US Fiat Dealers Losing Patience As Alfa Endures Another Delay

Edward Niedermeyer
by Edward Niedermeyer

You want the truth? The Alfa Romeo brand sounds like it’s pretty much in chaos at this point. Since Fiat first got a toehold on the North American continent, we’ve heard so many variations of the Alfa-Romeo invasion plans, each one succeeded by a new and different set of plans, that I don’t know what to believe anymore.

Back in 2010, the brand was talking about a 2012 launch and 85k annual units in the US by 2014, with the initial launch lead by the Giulia midsized sedan. Then, earlier this year, the Giulia was delayed until “mid-2013” as CEO Sergio Marchionne “was not pleased with proposals he has seen from Alfa’s creative team in Turin.” Then, in June we got a “product plan” PowerPoint slide that was supposed to guide the new new Alfa invasion plan, which had the bulk of new products arriving in the US in 2013. Then, in July we heard that the Giulia was bumped to “the end of 2013 at the earliest” and the plans were changing again. Now, Alfa CEO Harald Wester tells Automotive News [sub] that there won’t be a single Alfa in the US until 2013, and that the bulk won’t arrive until 2014. Oh, and the rear-drive flagship that Alfa denied earlier this year is back on for “after 2014.”

And the worst part of this latest change in plans? They forgot to tell the dealers…

Here’s what the plan looks like now for Fiat/Alfa dealers

2011: Fiat 500/C

2012: Fiat 500/C/Abarth/EV

2013: Above, plus Alfa Compact CUV. 4C Coupe and MiTo subcompact hot hatch arrive “halfway through 2013”

2014: Above, plus Giulia midsizer, Giulietta compact, Spider roadster.

2015: Flagship

In other words, instead of getting Alfa products starting next year, Fiat dealers have to survive on Cinquecento variants for the next 15 months. And they aren’t happy, as AN [sub] reports

“Right now I’m pretty disappointed because I have a pretty big investment in Fiat,” said Carl Galeana, owner of Fiat of Lakeside in suburban Detroit and a member of the Fiat Advisory Committee, the dealer council. “I built my store predicated on the fact there would be more than Fiat.”

The CEO of a large dealership group that owns a Fiat store said: “This delay is not positive for dealers who have invested and committed to the Fiat franchise.” The executive asked not to be named.

Meanwhile, the US-market Fiat launch is already “a tiny bit behind” according to executives, and only the most desperate gambler would wager that the new dealer net will hit its 50k sales target for this year. Even if this is the last delay for Alfa’s launch, it’s going to be a lean couple of years for the Chrysler dealers who bet big on Fiat stores, and are legally required to have standalone buildings before the first Alfa even arrives. And with the all-important Giulia already having been delayed for insufficiently strong styling three times already, Alfa had better figure out what it needs to do… and fast. “Getting it right” on product is obviously important, but that step usually precedes setting up a dealer net that’s hungry for said product. And the Giulia was originally supposed to be arriving three months from now.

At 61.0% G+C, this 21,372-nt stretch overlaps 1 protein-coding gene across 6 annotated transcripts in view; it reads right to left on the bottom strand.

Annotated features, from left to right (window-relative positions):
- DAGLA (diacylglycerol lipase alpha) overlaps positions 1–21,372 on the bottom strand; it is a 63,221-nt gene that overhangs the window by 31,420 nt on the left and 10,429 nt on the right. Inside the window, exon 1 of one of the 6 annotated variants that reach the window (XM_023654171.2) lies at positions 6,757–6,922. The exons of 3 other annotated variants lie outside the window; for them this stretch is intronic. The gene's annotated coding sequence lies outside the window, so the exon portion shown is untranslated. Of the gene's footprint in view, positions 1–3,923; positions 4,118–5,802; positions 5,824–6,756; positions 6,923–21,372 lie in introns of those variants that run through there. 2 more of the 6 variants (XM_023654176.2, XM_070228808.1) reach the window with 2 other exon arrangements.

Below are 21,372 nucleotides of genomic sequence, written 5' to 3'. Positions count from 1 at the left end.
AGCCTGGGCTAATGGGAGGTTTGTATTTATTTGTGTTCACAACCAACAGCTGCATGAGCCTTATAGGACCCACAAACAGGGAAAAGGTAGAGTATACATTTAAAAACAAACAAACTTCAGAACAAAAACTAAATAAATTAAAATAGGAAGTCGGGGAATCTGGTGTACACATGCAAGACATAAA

How much more time do you need in the dressing room, bella?

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2 of 23 comments
  • MRF 95 T-Bird MRF 95 T-Bird on Sep 20, 2011

    I was in Corsica last week (mostly French cars there)and saw a few new Alfas including the MiTo and thought when will these come to US Fiat dealers? The MiTo looked like a great alternative to Golf, Mini, 500.

  • Advo Advo on Sep 20, 2011

    Put all the Fiat managers, white collar workers, and creative teams on 12 hour, rotating shifts to maximize the time spent on the problem. But then I wouldn't trust the design quality in the same way I won't trust the built quality with sleep-deprived workers like that.

  • MaintenanceCosts This is a Volvo EX90 with swoopier styling and less interior room. I'm really not sure I understand the target audience.
  • Stuki Moi If government officials, and voters, could, like, read and, like, count and, like, stuff: They'd take the opportunity to replace fixed license numbers, with random publicly available keys derived from a non-public private key known only to them and the vehicle's owner. The plate's displayed number would be undecipherable to every slimeball out there with a plate reader who is selling people's whereabouts and movements, since it would change every day/hour/minute. Yet any cop with a proper warrant and a plate scanner, could decipher it just as easily as today.
  • Dukeisduke Is this the one that doesn't have a back window? Like a commercial van?
  • MaintenanceCosts My rant seems to have disappeared, but suffice it to say I agree with 28 that this is a vehicle about which EVERYTHING is wrong.
  • SCE to AUX Welcome to the most complicated vehicle you can buy, with shocking depreciation built into every one.And that tail - oh, my.